Chehre Review: Amitabh Bachchan-Emran Hashmi thriller teaches theatrics, squanders a good idea

Set before a judge, jury, and executioner, a man tricked into confronting his true self must be an exciting experience. But I have to sympathize with a hero who said: main thak hoon style, pak hoon style, jaane do mujhe. Or words in that sense. We hear you, my friend.

It takes a lot to throw away such an exciting premise on lousy writing.

But that’s precisely what Chehre did by director Rumi Jaffrey. The film starts on a promising note but soon drops. After a while, Chehre was were so weird that even experienced actors like Amitabh Bachchan, Anu Kapoor and Emraan Hashmi couldn’t handle the script. Even though everything looks perfect on paper, it doesn’t translate on the screen.

The head of a Delhi-based advertising agency, Sameer Mehra (Emraan Hashmi), is hit by hail. Four retired court officials invite him to spend the night in their haunted bungalow in a remote hill station. It’s not enough for Sameer to know that these old folks experiment with strangers for fun and have found their newest guinea pig. At first, he hesitantly gave up on his twisted “game”.

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Amitabh Bachchan is the eccentric prosecutor Latef Zeidi, Anu Kapoor is the severe defence attorney Paramediet Singh Bhuler, Dritiman Chatarci is the judge Jagdish Acharya, and Ragubir Yadav plays the passionate prosecutor Hariya Yatav. Together these four men create a lot of drama, delivering bright lines. But all of them go through significant turbulence before landing smoothly.

In this court, which they call the “real game”, there is no “realization” and “faisla” – no justice, only judgment. And that’s the pile we saw over the nearly two hours and 20 minutes as Sameer went on trial for the murder of his boss.

Chehre is an uninspiring thriller. It’s very crooked, but the twists and turns are sometimes very predictable. In many cases, the stories written by Ranjit Kapoor seem out of the ordinary. Still, especially when things seem attractive, the story develops so that it eventually loses momentum. They wish there were more thoughts to edit, and maybe it could be a clearer clock.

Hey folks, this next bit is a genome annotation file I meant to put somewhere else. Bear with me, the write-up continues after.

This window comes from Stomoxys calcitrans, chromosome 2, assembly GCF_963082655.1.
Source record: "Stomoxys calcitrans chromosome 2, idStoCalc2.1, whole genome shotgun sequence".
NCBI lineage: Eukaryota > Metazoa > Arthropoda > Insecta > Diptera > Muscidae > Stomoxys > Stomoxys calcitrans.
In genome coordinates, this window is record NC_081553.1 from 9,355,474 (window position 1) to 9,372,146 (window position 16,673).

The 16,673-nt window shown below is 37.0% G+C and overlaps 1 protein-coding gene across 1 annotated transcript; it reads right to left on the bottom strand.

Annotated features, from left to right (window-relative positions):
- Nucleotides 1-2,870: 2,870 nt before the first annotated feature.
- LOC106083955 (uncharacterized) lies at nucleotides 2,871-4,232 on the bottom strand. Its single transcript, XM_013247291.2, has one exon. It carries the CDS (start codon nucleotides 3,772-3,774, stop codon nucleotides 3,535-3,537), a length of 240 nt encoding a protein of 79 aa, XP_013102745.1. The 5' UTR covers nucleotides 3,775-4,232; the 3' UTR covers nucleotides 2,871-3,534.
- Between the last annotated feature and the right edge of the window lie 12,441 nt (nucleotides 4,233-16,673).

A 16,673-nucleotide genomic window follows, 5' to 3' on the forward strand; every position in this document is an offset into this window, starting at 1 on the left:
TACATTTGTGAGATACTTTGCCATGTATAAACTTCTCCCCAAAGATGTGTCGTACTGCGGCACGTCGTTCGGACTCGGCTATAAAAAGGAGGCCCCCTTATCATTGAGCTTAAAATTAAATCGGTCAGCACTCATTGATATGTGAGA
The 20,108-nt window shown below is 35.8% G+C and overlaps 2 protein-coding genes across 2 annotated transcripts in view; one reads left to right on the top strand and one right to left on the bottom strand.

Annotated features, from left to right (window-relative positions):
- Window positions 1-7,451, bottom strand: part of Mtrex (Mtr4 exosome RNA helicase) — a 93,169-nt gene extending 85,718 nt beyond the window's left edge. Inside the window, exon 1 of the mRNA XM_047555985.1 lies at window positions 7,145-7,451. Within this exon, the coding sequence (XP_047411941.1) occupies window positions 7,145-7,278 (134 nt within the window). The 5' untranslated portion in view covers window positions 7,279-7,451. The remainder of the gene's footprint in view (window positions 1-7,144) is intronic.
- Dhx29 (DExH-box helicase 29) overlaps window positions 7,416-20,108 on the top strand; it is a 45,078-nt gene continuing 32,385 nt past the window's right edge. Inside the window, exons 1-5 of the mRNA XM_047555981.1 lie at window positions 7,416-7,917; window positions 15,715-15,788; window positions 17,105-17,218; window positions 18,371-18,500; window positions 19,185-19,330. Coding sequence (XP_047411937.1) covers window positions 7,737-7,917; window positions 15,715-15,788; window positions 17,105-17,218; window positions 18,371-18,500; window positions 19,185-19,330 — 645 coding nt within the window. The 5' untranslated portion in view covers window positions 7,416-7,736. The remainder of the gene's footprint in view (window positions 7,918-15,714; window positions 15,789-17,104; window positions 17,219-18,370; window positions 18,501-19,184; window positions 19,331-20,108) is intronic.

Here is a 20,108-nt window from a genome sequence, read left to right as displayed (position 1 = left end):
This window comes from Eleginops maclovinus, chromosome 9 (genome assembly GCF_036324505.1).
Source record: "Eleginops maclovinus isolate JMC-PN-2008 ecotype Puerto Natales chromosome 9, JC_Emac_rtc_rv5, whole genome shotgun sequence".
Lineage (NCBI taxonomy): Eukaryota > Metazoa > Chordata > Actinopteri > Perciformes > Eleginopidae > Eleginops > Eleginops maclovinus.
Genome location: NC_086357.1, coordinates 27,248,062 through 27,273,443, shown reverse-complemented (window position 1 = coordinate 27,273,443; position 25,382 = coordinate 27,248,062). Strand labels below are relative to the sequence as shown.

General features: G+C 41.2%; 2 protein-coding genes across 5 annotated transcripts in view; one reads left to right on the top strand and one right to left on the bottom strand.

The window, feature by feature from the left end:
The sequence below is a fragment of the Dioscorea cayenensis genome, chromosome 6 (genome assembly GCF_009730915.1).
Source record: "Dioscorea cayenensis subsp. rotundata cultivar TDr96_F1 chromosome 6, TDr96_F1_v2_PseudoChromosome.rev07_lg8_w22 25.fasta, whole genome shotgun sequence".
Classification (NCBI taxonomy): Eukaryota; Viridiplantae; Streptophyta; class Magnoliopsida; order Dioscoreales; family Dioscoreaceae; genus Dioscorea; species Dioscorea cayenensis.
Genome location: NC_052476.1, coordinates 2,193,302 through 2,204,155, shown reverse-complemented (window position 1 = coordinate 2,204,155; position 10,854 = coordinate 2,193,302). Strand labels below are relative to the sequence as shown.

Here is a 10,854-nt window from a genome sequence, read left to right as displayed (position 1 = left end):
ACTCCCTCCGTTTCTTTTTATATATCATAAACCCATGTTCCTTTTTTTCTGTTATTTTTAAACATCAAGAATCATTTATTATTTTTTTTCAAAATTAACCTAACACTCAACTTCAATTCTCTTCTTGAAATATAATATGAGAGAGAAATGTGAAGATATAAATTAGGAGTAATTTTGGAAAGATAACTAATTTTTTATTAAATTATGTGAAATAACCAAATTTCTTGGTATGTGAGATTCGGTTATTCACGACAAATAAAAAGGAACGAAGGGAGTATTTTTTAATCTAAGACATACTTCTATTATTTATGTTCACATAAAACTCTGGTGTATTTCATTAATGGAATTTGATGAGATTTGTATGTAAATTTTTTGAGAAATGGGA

The dialogues that Rumi and Ranjit co-wrote are so heavy that they burden themselves.

There are many “shajar” out there, but you can just enjoy this lecture on Hindi literature. However, multiple single-channel devices caused laughter.

Here I would like to mention about 7 minutes monologue that Amitabh Bachchan gave. From the rape case at Nirbaya and the plight of acid attack victims to Uri’s surgical strike and the suspense at Indo-Pak, he touches everything under the sun in one breath without even getting to the point. It seems to be on. They all come from a good place, but the implementation has serious problems. Check out Kartik Aryan’s monologue by Pyaar Ka Punchnama, a better alternative to this sermon.

Amitabh and Emraan’s sequence is exciting. Anu Kapoor also adorns things with her Punjabi accent. Rhea Chakraborty (Anna), a mysterious helper and artist at home, loses herself in the role of a half-baked character who doesn’t allow her much.

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So does Siddhant Kapoor (Joe), who can’t speak. Krystle D’Souza (Natasha Oswal) looks quite impressive for her first big-screen appearance. The Crystal screen also features Samir Sonny as Emraan’s boss and husband, but he can simply ignore his exaggeration.

Chehre cannot be described as a courtroom thriller. Let’s say Rumi Jaffrey tries to get out of his comfort zone, but the film is just for viewing.